She is a trustee of the Board for Certification of Genealogists, a member of the National Genealogical Society, the Association of Professional Genealogists and numerous state societies, and on the faculty of the Salt Lake Institute of Genealogy, the Institute of Genealogy and Historical Research at Samford University, and the Genealogical Research Institute of Pittsburgh.
OGS Webinars allow you to expand your genealogy knowledge from the comfort of your own home.
This event is open to OGS members only and is free as a benefit of your membership. For more information about Webinars, visit the Webinars link in the OGS Members Only area.
Gwyneth Pearce, Secretary,Toronto Branch, Ontario Genealogical Society, sent us this notice –
More than 32,000 names now in Toronto school memorials database
It’s that time again… when children, parents and teachers launch into a new school year!
And to mark the start of classes for 2013, the Toronto Branch of the Ontario Genealogical Society has added more than 2,700 new names and eight more schools to its on-line database of school memorials commemorating Toronto students and staff who volunteered for active service in the two World Wars and other military conflicts.
The newest schools in the For King and Country database include Essex Street, John English, Rose Avenue, Lambton Mills, Lansdowne, Humewood Public and Runnymede Collegiate Institute.
We’ve also added our first independent school – St. Michael’s College School – a Catholic middle and high school with a rich history dating back to 1852. The database now contains more than 32,000 names and 88 schools, with transcriptions and photographs of school war memorials, historical background and links to other useful school and community websites.
This press release was just received from the OGS -
"Create a design for a new Heritage Society certificate for
The Ontario Genealogical Society.
As an addition to our current heritage clubs and societies, OGS is
developing the First World War Society for genealogists who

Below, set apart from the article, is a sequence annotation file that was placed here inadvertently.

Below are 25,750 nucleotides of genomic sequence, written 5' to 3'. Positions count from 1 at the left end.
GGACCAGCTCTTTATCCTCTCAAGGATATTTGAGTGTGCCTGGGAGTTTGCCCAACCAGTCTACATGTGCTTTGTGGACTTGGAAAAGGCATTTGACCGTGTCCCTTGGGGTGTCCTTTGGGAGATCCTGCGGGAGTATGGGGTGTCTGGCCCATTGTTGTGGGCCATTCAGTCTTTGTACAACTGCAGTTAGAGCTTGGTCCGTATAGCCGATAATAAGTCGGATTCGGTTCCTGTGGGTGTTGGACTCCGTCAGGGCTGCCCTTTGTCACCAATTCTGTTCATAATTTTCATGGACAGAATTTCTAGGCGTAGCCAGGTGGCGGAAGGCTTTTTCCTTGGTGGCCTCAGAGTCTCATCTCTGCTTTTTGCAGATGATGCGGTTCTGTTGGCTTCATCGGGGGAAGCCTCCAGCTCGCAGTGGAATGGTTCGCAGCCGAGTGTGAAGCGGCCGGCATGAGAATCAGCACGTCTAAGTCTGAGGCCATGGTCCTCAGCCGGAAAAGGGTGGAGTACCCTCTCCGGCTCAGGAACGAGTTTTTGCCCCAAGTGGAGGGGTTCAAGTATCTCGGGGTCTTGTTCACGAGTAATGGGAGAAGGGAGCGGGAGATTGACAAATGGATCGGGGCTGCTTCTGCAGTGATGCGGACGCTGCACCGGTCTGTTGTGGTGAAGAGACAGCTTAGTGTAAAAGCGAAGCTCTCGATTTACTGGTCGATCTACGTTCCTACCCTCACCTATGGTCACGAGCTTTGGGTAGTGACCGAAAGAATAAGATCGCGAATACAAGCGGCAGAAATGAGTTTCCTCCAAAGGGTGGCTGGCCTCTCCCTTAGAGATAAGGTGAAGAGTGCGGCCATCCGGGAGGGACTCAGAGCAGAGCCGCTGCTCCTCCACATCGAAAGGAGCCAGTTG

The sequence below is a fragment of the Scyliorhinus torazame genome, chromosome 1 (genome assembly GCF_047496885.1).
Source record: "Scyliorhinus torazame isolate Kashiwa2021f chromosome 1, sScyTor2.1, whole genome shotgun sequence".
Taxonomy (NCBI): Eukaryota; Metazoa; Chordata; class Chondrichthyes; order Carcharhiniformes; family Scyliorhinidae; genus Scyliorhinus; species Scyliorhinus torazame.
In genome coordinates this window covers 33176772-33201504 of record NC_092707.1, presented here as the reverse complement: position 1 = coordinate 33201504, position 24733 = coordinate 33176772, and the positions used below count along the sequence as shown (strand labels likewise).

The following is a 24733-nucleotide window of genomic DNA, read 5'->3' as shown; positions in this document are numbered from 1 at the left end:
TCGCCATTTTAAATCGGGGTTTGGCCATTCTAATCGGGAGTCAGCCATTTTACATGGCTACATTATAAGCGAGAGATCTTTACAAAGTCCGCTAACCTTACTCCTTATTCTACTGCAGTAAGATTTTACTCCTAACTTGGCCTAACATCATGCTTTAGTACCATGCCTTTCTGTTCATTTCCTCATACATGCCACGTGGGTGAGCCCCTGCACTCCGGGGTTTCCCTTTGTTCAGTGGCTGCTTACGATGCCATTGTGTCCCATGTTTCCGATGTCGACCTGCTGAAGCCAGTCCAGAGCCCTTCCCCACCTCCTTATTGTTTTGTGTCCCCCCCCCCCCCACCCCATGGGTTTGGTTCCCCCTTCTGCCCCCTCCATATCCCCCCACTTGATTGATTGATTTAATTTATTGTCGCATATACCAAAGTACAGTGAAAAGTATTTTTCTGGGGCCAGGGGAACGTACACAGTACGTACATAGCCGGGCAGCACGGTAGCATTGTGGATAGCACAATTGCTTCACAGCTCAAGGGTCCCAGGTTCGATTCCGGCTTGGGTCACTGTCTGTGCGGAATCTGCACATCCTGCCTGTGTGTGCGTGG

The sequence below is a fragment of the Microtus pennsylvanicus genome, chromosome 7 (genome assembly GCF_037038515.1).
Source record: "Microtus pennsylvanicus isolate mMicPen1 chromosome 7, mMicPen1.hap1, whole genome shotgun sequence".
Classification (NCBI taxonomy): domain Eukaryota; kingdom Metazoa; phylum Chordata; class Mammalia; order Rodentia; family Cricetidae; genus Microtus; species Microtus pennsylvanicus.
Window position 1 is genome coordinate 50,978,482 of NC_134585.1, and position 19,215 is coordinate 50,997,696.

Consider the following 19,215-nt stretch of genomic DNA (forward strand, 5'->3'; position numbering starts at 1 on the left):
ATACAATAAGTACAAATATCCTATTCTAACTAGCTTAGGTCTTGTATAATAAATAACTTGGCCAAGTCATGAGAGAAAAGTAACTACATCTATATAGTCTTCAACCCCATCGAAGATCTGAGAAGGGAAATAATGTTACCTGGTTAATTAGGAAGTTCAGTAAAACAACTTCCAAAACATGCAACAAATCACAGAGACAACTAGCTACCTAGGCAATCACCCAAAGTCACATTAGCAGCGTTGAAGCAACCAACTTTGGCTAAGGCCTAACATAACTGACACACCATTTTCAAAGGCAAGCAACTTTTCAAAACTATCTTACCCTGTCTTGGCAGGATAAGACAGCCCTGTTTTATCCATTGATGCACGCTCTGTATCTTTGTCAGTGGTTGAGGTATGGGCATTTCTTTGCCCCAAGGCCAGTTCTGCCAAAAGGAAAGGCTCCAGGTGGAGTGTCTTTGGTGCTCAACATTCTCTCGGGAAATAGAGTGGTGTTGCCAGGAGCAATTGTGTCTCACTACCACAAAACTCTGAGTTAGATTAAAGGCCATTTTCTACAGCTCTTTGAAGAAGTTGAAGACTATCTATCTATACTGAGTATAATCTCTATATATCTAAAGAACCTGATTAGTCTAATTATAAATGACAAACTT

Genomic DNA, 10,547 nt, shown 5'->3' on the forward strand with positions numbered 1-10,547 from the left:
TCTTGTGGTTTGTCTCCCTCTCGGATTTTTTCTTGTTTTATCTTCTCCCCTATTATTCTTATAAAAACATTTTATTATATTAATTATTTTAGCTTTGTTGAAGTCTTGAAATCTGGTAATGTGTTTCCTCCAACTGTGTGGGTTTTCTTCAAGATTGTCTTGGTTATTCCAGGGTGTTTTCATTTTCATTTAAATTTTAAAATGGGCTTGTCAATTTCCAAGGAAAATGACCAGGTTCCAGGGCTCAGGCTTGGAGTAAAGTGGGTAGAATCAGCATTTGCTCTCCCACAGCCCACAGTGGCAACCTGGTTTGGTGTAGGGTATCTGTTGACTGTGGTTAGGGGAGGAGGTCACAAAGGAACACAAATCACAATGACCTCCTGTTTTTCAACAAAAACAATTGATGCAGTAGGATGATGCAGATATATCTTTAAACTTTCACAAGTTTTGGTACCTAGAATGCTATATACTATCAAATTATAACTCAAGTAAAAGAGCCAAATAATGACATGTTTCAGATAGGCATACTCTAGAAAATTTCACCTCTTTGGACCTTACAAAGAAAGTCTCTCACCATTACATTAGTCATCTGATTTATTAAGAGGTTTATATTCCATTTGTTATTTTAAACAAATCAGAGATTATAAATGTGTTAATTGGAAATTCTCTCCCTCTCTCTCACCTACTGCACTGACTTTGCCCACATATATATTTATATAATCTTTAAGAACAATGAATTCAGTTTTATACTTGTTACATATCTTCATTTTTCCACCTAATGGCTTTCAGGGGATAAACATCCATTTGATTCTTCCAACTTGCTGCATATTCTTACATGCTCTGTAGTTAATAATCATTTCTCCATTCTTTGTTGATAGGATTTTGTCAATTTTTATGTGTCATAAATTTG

can prove they have one or more ancestors who served with the allied forces in
the First World War.
We need a striking certificate for members of the First
World War Society to proudly display, particularly as we commemorate
the one hundredth anniversary of the start of the First World War next year.
Each 8.5" x 11" portrait format certificate design must
logo present somewhere on the certificate (.jpg of the logo may be
obtained by contacting OGS provincial office firstname.lastname@example.org)
the name(s) of applicant(s)
the name of qualifying ancestor
the date of issue and signature of the OGS president
the OGS seal measuring 5.5 cm in diameter
Please visit the OGS site to view examples of our other
certificates. We are looking for a design that will fit into our collection.
Multiple entries are welcome.
While you may submit your entry in a format of your choice, please
be aware that the OGS office is a PC environment.
Deadline: December 31, 2013
The winner will be contacted in March 2014 and the certificate
will be launched at The Ontario Genealogical Society's Annual Conference May
1st - 4th 2014
Gwyneth Pearce, Secretary of the Toronto Branch, Ontario Genealogical Society, let us
know this morning that registration is now open for Tracing Forward - Searching for Relatives in Recent Times, a special fall event
co-sponsored by the Toronto Branch of the Ontario Genealogical Society and the
Canadiana Department of North York Central Library.
says to “Join expert speakers and fellow family history enthusiasts for a full
day of lectures designed for researchers interested in expanding their family
trees to find living relatives. Find out why we all should build
“tracing forward” into our family history research, and discover new tools,
techniques and strategies for tracing people who are either still alive or
recently deceased. Learn how to navigate privacy and access rules and how to
connect with “DNA cousins”, pick up tips from professionals who locate people
for a living, and prepare to be inspired by stories of how family history
mysteries have been solved”.
will be held on Saturday, 26 October 2013 at the North York Central Library,
2nd floor Auditorium, 5120 Yonge Street, Toronto.
Ontario Genealogical Society has, at present, four Special Interest Groups
SIG is a permanent group of OGS Members with an interest in some other topic,
such as a geographic location outside Ontario (e.g. immigrants from a
particular country), an ethnic or cultural group (e.g. natives or a particular
fraternal organization), or an event (e.g. a particular emigration scheme).
The Spring/Summer 2013 edition of The Ottawa Genealogist has been released, and it contains an interesting article, and index. It is published by the Ottawa Branch of the Ontario Genealogical Society.